It has few teachers, a million, no more. No masters with preconceived notions. It is a dedicated apprentice of nature, of watching, of listening. It is scrumptious, enthralling, and irresistible. It is oaks, willows, orange groves, and the resilient weeds growing in brick-laid pathways. It is castle-like homelessness. It is a barefoot splashed puddle of summer rain water.

    It is the clinking of cups, the slender stem of a wine glass, the crust of warm bread, fresh figs, laughter, and observed moments of silence. It is confidential murmurs, excited shouts, and the steady clanking of a horse drawn carriage on a cobblestone street.

    It is shiny new copper pennies, a Shakespearean sonnet, a snow white swan on a green pond. It is a dirt road, a beach cove, a mountaintop, a wheat field, a battlefield, a great hall, a throne room, a jail cell, a gallery, a balcony, a crowded coffee shop, a sweatshop, the backseat of a 57 Chevy.

    It contains broken eggshells, chirping baby birds, bits of moss and pieces of twig, worms, mornings, and thunderbolts. It is a chance, a crest, a deep icy crevasse, a laurel wreath, serendipity, a freshly sharpened forgotten pencil tucked behind an ear. It is eloquence, a stolen kiss, a trading of thrusts. It is a dancing bear, an oil lamp, a silken thread, a thistle fluff, a dragonfly. It can distinguish between thin and thick conceptions.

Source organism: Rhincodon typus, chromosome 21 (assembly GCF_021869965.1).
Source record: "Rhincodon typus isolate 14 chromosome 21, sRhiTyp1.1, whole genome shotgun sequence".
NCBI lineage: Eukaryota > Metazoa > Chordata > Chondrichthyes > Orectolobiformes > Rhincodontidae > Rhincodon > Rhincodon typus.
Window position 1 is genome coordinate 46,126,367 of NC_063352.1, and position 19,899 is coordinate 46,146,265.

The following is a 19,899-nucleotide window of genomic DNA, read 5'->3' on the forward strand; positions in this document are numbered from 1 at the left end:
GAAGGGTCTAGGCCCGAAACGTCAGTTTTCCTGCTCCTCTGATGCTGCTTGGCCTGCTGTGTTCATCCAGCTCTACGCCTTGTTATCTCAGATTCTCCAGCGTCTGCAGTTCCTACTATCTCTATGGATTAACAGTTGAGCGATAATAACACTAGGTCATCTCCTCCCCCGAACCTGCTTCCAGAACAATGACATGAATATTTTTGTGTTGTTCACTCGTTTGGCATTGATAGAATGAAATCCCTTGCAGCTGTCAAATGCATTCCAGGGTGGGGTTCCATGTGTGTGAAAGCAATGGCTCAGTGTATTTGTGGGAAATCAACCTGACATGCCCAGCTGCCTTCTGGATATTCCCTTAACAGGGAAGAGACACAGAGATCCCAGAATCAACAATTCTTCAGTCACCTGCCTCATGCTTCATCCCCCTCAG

It is not diseased but infectious, like hunger among the poor, like meadows astir with butterflies. It is the lovely expression, “Ah, you are here!” It has humor, wit, pirates, dialogue, rainbows, and soul. It is jumbled and perishable. It is a robin’s red breast, a lion’s roar, a blank verse.

    It is an ascending star, a falling star, a starless night; it lights darkness with flickering fireflies that have never been put in a jar. It captures you and then sets you free.

    It is a waving flag, worn workman boots, ladies satin slippers. It ambles down unbeaten paths and city boulevards. It is lost, found, lost and found again. It is strengthened by weakness. It adopts orphans.

    It is a sparkling river, a collage of autumn leaves, a bus stop near a pawn shop with bars on its windows, a city full of litter, clean mirrored skyscrapers, big money, and disillusioned kids. It is never absent when present. It is a trellis of climbing roses, a spinning globe, honey bees, a purple iris spear. It is van Gogh on a very good day.

    It is muddy skirmishes with words. It is a forest of thoughts, dreams, and quick glances from across the room. It is a hailed taxi, a bonfire, a bell tower, a fog horn, a plowed field, a paintbrush, a split second, an eternity, a revision of lines.